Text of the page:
until May 1942. In March 1942, the Quartermaster Test Command
established the Desert Test Command Headquarters at Camp Seeley.
Their mission was to test transport vehicles, tanks, and other
combat vehicles and automotive equipment in soft sand terrain
and under high temperature conditions. Testing also included
tires, fuels, lubricants, cooling systems, and other components.
Test activities were conducted both at the camp and at sites
away from the camp. Tests did not involve ordnance or explosive
materials. In August 1942 responsibilities of the Quartermaster
Test Command were transferred to the Ordnance Department, and
the Desert Test Command activity became the Ordnance Desert Test
Command. In 1943 the Ordnance Desert Test Command activity was
renamed the Ordnance Desert Proving Ground.
Camp Seeley was a semi-permanent camp which contained tents with
wood floors, temporary wood buildings, pit latrines, a motor
pool shed, several sheds for horses and transport equipment,
and a headquarters building. Buildings were heated with coal
and wood stoves. Water was delivered from the nearby Elder canal
by the Imperial Irrigation District. A water supply system constructed
by the Army consisted of a concrete settling basin, pumps, and
pressure tanks for distribution. Waste water was disposed of
by way of an open drainage ditch to the nearby New River. The
11th Cavalry Regiment constructed a lake on the camp to swim
their horses. The lake may have also been used as a fording basin
for the testing of automotive equipment.
At the time of disposal, 65 temporary buildings on the site were
transferred or donated to other agencies. Currently a home and
farm compound are located on the property, the majority of which
is under cultivation. Remaining improvements include the lake,
and a concrete foundation reportedly installed by the Army which
currently supports a farm maintenance shop. Other improvements
of possible Army origin include an underground water storage
tank and two concrete tank cradles. The concrete foundation and
water storage tank are in beneficial use.
Three other sites associated with Camp Seeley include Camp Seeley
Combat Firing Range (J09CA029100), Camp Seeley Ordnance Desert
Proving Ground (J09CA029200), and Camp Seeley Ordnance Training
Center (J09CA029300). Each site was located between four and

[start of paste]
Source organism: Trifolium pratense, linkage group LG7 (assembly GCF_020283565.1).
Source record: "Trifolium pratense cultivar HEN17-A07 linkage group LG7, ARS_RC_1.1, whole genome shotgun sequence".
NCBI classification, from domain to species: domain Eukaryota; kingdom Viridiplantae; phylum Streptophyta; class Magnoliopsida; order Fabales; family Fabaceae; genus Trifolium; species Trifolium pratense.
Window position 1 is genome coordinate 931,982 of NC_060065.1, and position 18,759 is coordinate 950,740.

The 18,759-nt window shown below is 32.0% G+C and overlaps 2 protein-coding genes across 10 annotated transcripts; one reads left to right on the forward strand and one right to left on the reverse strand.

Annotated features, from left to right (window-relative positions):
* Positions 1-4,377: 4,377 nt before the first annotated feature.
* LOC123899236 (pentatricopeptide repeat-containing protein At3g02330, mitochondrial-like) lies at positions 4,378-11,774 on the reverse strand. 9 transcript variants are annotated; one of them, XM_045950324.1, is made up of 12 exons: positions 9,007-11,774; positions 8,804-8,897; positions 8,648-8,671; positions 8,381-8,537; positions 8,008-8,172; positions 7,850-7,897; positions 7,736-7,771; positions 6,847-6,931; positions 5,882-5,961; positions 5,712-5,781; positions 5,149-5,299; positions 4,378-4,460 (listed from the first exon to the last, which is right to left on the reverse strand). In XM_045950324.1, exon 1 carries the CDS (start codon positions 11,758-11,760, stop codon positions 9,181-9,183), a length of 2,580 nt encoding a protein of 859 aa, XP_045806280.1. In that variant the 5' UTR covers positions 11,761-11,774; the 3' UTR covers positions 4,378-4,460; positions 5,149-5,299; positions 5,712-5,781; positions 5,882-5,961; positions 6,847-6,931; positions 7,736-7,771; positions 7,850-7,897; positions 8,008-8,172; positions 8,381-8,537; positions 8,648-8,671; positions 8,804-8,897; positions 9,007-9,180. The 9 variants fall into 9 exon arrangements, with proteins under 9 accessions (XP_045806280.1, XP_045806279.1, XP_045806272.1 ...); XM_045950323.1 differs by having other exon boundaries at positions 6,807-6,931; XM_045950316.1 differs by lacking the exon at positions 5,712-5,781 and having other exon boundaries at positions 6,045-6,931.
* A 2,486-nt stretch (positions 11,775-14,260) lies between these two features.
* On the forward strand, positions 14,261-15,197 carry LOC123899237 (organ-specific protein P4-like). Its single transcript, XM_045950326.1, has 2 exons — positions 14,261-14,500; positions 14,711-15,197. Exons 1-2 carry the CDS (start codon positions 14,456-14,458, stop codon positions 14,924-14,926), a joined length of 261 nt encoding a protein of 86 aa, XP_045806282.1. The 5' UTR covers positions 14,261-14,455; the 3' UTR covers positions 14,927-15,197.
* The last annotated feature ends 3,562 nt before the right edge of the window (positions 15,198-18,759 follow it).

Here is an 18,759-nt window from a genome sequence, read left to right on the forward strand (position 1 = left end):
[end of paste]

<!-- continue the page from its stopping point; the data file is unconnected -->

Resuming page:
eight miles from Camp Seeley.
Ordnance Desert Proving Ground
The former Camp Seeley Ordnance
Desert Proving Ground was located about 12 miles southwest of
El Centro, Imperial County, California. The War Department acquired
interest in the 1,040-acre site by transfer of public domain lands
under use permit No. RE-D2886 (General) from the Department of
the Interior dated 21 April 1944. The acquisition was part of
a 1,280-acre transfer associated with Camp Seeley Ordnance Training
The site was used by the
Army Service Forces as desert dust proving ground. No indications
or records of the War Department improvements were noted.
The 1,040-acre proving grounds
was declared excess and the site was retransferred to Department
of the Interior by revocation of the use permit; custody was assumed
by the Department of the Interior on 18 April 1946. The site is
currently a BLM-administered off-road vehicle recreation area.
Army Corps of Engineers
Ordnance Training Center
The Army acquired 17,574.79
acres from the Department of interior for Camp Seeley Ordnance
Training Center. The acquisition included 16,294.79 acres acquired
by Executive Order 8865 dated 21 August 1941, and 1,280.0 acres
acquired by Use Permit dated 21 April 1944.
The property was used by
various branches of the Army stationed at nearby Camp Seeley The
site was used by the 10th, 11th and 28th Cavalry Regiments (Horse),
and the 75th Field Artillery Battalion (Horse) for combat firing
range and maneuver purposes. The 1,280.0-acre tract was acquired
for use as a "dust proving ground," by the Desert Test
Command, charged with the testing of transport vehicles, ordnance
combat tanks, and other combat vehicles and automotive equipment
in soft sand terrain and under high temperature conditions. Improvements
constructed on the site include timber-lined holes designed for
The 1,280.0-acre tract was transferred back
to the Department of Interior on 18 April 1946, and the 16,294.79-acre
tract was relinquished to the Department of Interior through the
of Executive Order 8865, by Public Land Order 388, dated 1 August
1947. A total of 17,574.79 acres were returned to the Department
of Interior. The property is located in the Yuha Desert and is
presently used for public recreation purposes such as camping
and off-road vehicle use. Approximately ten to fifteen timber-lined
holes remain in place. They are not known to have been used
beneficially subsequent to disposal of the,property.
Source: Army Corps
Combat Firing Range
Located ten miles northwest of El Centro,
this site measured 2,560 acres. Currently no other information